City Council Speaker Christine Quinn has agreed to move forward on Councilman Oliver Koppell’s bill to require wheelchair accessibility in any new city taxis.
After Mr. Koppell sent her a letter formally invoking sponsor’s privilege to force a vote in the transportation committee, she has agreed to hold hearings on the matter.
“Oliver sent a letter requesting a hearing and we will be scheduling that hearing within the rules and the confines of what the council requires,” she said when asked about the issue at a press conference at which she endorsed Community Board 8 member Andrew Cohen for City Council. “We don’t have a date yet. The taxi issue as it relates to hybrids and disabled folks and other issues is very complicated at the moment as it relates to some lawsuits, as it relates to attempts to get medallion sales, as it relates to the five-borough taxi plan, so there will absolutely be a hearing. We don’t have a date set, but there’s also a lot of other issues we’re trying to look at comprehensively to figure out what to do as it relates to all of them.”
As chair of the Committee on Mental Health, Mental Retardation, Alcoholism, Drug Abuse and Disability Services, Mr. Koppell sponsored the accessibility bill in 2010. Though it has 35 co-sponsors — a veto-proof majority — it has not been brought out of the transportation committee.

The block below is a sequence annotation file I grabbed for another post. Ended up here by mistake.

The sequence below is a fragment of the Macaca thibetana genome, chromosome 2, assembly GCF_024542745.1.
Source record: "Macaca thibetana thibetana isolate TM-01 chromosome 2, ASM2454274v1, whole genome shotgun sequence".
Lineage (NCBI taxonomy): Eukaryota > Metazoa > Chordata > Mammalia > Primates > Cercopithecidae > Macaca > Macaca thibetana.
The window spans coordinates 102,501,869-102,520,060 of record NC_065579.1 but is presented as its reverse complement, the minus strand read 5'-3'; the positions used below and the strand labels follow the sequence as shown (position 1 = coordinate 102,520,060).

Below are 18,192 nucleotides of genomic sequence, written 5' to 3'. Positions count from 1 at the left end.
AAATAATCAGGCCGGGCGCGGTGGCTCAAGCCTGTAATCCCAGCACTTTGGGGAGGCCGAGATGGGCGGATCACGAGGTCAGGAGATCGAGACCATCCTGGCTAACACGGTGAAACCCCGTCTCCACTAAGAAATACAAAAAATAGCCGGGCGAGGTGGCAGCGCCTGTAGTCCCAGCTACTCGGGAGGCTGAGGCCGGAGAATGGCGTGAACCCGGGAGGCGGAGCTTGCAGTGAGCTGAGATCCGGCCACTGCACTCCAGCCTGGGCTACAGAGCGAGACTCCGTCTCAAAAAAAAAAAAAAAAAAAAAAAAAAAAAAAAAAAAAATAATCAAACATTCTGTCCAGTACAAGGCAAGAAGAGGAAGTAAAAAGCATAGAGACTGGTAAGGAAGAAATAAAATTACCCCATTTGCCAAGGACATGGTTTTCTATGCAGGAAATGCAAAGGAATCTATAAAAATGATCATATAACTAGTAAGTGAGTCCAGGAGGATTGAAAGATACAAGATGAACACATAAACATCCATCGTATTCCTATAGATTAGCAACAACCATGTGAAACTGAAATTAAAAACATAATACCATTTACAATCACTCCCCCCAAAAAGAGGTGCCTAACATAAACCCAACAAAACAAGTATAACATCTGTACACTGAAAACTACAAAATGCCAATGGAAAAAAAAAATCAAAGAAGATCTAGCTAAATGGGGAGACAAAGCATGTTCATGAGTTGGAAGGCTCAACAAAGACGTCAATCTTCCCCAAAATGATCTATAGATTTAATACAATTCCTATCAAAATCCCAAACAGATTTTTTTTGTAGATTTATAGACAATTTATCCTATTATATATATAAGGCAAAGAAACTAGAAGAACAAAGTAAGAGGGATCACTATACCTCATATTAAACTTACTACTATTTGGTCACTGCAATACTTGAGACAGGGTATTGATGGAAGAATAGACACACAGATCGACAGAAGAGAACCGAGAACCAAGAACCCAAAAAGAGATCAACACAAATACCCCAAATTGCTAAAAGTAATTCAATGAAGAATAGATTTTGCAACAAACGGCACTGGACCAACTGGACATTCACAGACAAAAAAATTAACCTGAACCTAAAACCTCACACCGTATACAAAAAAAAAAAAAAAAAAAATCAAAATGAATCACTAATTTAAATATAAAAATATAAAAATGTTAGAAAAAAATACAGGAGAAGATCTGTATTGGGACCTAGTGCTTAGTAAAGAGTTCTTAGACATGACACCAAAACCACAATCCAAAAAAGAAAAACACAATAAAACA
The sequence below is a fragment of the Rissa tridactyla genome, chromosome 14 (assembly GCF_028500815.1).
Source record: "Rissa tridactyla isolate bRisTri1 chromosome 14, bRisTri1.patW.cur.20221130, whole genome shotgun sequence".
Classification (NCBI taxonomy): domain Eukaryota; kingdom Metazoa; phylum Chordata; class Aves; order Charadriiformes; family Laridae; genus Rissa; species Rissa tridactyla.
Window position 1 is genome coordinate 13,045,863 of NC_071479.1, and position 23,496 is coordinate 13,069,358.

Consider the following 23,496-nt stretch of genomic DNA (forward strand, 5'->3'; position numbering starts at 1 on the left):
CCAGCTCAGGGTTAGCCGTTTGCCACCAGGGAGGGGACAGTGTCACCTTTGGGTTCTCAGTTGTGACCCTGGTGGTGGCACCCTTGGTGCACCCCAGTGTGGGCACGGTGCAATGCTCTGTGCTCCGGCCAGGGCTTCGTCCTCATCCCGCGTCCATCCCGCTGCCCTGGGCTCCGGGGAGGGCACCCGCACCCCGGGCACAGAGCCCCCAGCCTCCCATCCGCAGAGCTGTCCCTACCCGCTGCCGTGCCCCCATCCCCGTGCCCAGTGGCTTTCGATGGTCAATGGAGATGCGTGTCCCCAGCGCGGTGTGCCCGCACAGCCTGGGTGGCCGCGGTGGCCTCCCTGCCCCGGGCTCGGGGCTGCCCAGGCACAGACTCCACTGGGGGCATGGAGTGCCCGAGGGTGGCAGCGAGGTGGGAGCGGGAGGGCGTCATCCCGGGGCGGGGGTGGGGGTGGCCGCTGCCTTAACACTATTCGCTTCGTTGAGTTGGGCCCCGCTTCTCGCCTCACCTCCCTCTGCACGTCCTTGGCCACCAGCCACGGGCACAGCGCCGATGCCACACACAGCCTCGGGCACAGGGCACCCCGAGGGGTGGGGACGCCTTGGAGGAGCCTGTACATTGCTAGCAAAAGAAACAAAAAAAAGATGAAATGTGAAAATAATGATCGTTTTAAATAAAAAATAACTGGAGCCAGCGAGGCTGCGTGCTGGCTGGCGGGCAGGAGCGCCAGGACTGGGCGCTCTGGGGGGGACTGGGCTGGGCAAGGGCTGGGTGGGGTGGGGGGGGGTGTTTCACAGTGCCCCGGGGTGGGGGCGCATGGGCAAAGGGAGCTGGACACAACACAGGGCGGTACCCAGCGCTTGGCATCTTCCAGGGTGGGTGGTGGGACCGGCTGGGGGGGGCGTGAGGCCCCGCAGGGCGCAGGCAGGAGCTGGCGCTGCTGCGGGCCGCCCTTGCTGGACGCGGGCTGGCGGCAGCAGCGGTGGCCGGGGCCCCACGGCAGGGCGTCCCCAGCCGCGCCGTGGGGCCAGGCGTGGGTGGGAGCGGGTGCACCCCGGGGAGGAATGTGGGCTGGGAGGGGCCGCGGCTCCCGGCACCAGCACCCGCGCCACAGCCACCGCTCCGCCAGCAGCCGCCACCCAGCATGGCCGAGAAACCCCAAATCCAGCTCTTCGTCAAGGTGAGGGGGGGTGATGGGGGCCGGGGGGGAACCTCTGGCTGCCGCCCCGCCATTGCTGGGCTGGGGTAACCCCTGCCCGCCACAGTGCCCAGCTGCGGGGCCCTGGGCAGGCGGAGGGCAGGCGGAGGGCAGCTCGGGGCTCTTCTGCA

Ms. Quinn’s promise comes as the city is on the verge of a deal with Nissan for new yellow cabs.
In 2011, the Taxi and Limousine Commission chose a Nissan NV 200 van for a 10-year exclusive contract to produce new taxis for the city. The model beat out a design by Turkish company Karsan, which is wheelchair accessible.
Mr. Bloomberg has said accessible cabs make for a rougher ride and would be uncomfortable for the average person. He also said he doesn’t think wheelchair users should be hailing cabs at all. City Comptroller John Liu recently blocked the contract and its current status is unclear.
If for some reason Mr. Koppell’s legislation still doesn’t move out of the committee, he could still force a full vote on the City Council floor as long as six fellow councilmembers support his motion for a vote.
“I’m delighted that they’re going to have a hearing,” Mr. Koppell said.
He noted that he had not yet heard from Ms. Quinn and had already been planning to call her to follow up on the letter.
“I think I will call her and discuss it with her,” he said.
He also speculated that his conspicuous absence from the endorsement gathering — held within his current district at the Luis Dale Diner in Kingsbridge — was likely because he was thought to have an “adversarial” relationship with Ms. Quinn.